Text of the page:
New Zealand farmers are now able to raise livestock that emit lower levels of methane, as they can be genetically modified to contribute less to the depletion of the ozone layer.
Beef + Lamb New Zealand (B+LNZ) Genetics have launched a new “methane research breeding value” to select important traits that ram breeders want more of in their flocks. It will take two years for these rams to reach maturity.
“This is a global first for any species of livestock. Launching the methane breeding value gives New Zealand’s sheep sector a practical tool to help lower our agricultural greenhouse gases,” PGGRC general manager Mark Aspin said. “Up until now, the only option available to farmers wanting to lower their greenhouse gas emissions has been to constantly improve their overall farming efficiency. This takes us a step further – towards actually lowering sheep methane emissions, in keeping with the sector’s commitment to work towards reducing its greenhouse emissions.”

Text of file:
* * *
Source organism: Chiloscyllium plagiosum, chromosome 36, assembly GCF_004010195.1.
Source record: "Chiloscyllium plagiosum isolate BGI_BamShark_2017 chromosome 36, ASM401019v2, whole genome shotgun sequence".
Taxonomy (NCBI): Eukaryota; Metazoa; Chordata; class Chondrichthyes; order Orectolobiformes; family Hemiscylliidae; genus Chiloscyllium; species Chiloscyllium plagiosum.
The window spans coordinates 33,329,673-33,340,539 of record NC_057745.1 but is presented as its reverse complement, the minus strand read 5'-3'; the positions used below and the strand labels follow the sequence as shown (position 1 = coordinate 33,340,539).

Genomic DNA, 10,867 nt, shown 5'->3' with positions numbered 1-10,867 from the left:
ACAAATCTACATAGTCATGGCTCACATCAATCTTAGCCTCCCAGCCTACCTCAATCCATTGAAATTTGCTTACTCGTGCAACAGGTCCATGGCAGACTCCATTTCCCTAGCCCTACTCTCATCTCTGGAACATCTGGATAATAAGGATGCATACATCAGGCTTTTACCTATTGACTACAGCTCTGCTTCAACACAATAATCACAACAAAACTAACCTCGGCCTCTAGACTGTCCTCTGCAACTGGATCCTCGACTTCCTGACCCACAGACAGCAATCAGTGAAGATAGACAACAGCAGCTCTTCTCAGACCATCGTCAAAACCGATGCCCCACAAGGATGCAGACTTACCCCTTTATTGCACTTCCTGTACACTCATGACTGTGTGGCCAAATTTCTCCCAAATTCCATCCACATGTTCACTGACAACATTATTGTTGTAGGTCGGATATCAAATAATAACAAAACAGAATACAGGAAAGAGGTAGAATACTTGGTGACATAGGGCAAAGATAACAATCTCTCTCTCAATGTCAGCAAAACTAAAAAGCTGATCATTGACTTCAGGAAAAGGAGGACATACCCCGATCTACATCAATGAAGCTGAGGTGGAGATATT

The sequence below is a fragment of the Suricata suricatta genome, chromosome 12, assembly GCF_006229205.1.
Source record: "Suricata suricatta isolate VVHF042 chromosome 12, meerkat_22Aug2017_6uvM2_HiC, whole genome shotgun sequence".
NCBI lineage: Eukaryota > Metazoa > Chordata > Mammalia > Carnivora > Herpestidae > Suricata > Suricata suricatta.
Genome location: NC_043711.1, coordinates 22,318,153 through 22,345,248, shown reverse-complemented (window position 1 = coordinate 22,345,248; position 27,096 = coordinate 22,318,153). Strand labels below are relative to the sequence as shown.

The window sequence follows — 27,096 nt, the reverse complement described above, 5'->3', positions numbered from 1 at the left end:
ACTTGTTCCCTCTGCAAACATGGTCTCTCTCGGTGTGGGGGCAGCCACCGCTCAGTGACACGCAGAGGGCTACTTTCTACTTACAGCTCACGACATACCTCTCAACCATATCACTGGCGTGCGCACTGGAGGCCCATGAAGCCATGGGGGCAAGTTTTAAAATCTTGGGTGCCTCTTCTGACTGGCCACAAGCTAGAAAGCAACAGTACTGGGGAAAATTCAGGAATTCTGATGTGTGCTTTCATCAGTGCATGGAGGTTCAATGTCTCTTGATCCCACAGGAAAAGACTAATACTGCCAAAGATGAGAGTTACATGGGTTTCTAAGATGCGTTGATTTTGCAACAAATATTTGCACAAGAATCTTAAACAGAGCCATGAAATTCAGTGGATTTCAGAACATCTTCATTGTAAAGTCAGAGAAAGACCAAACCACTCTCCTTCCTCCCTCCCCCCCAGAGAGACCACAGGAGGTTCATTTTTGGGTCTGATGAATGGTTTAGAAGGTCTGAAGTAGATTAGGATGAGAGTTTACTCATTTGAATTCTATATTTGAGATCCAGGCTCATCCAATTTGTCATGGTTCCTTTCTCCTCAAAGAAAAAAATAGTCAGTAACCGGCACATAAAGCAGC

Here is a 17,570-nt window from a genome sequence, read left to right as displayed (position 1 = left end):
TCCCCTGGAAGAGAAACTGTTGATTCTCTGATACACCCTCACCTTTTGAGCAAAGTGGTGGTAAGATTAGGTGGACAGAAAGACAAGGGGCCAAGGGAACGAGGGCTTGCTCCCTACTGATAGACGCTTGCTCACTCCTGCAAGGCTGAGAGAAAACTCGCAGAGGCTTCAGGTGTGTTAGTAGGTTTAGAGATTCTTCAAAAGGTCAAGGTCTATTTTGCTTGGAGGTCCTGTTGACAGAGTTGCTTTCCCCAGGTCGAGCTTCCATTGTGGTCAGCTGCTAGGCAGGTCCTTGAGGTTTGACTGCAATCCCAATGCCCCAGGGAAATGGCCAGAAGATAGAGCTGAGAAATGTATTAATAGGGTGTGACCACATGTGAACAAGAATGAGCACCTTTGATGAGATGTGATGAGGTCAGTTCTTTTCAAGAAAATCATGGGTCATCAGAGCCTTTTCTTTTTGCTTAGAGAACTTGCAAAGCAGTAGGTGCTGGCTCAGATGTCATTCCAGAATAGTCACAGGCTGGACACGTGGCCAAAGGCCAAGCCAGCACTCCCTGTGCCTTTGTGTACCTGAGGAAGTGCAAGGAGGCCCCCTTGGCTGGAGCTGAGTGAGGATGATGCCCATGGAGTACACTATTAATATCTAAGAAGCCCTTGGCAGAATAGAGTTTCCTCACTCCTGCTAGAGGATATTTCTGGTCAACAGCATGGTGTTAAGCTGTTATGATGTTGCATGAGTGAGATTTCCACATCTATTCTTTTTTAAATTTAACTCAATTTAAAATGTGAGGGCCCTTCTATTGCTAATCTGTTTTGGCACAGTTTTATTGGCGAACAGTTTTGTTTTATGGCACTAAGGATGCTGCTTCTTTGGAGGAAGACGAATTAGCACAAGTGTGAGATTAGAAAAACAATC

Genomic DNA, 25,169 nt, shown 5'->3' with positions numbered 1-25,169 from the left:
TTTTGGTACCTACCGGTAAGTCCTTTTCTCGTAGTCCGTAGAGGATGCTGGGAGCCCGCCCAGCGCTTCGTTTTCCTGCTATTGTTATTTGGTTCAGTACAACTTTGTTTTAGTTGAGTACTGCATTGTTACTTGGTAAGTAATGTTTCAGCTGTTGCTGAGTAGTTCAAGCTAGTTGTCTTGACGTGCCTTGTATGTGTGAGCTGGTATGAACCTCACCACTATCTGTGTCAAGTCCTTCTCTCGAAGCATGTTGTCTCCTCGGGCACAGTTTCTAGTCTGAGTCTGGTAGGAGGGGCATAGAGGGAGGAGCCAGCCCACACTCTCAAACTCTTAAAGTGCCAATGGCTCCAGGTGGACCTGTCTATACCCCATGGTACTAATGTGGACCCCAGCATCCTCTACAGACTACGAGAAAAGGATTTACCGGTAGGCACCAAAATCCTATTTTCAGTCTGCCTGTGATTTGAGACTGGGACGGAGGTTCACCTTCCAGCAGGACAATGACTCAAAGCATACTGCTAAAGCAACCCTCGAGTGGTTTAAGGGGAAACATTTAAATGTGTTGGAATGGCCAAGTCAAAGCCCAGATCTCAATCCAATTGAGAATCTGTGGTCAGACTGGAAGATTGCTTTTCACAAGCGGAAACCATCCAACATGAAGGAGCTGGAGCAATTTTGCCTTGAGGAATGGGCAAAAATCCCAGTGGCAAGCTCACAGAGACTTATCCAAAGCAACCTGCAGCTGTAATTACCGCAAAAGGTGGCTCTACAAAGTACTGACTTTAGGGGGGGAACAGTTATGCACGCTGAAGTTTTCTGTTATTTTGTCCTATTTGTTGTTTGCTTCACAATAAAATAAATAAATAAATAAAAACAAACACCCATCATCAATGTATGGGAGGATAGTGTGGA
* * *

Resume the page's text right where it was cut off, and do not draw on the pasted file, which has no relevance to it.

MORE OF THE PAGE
The breeding toll was developed through a 10-year collaboration between the Pastoral Greenhouse Gas Research Consortium (PGGRC), the New Zealand Agricultural Greenhouse Gas Research Centre (NZAGRC) and AgResearch and it has no negative impact on the sheep.
“So by breeding sheep that produce less methane per mouthful eaten – as other methane-reducing technologies come on stream – the influence of these sheep on the national flock’s methane production becomes compounding.” Aspin said.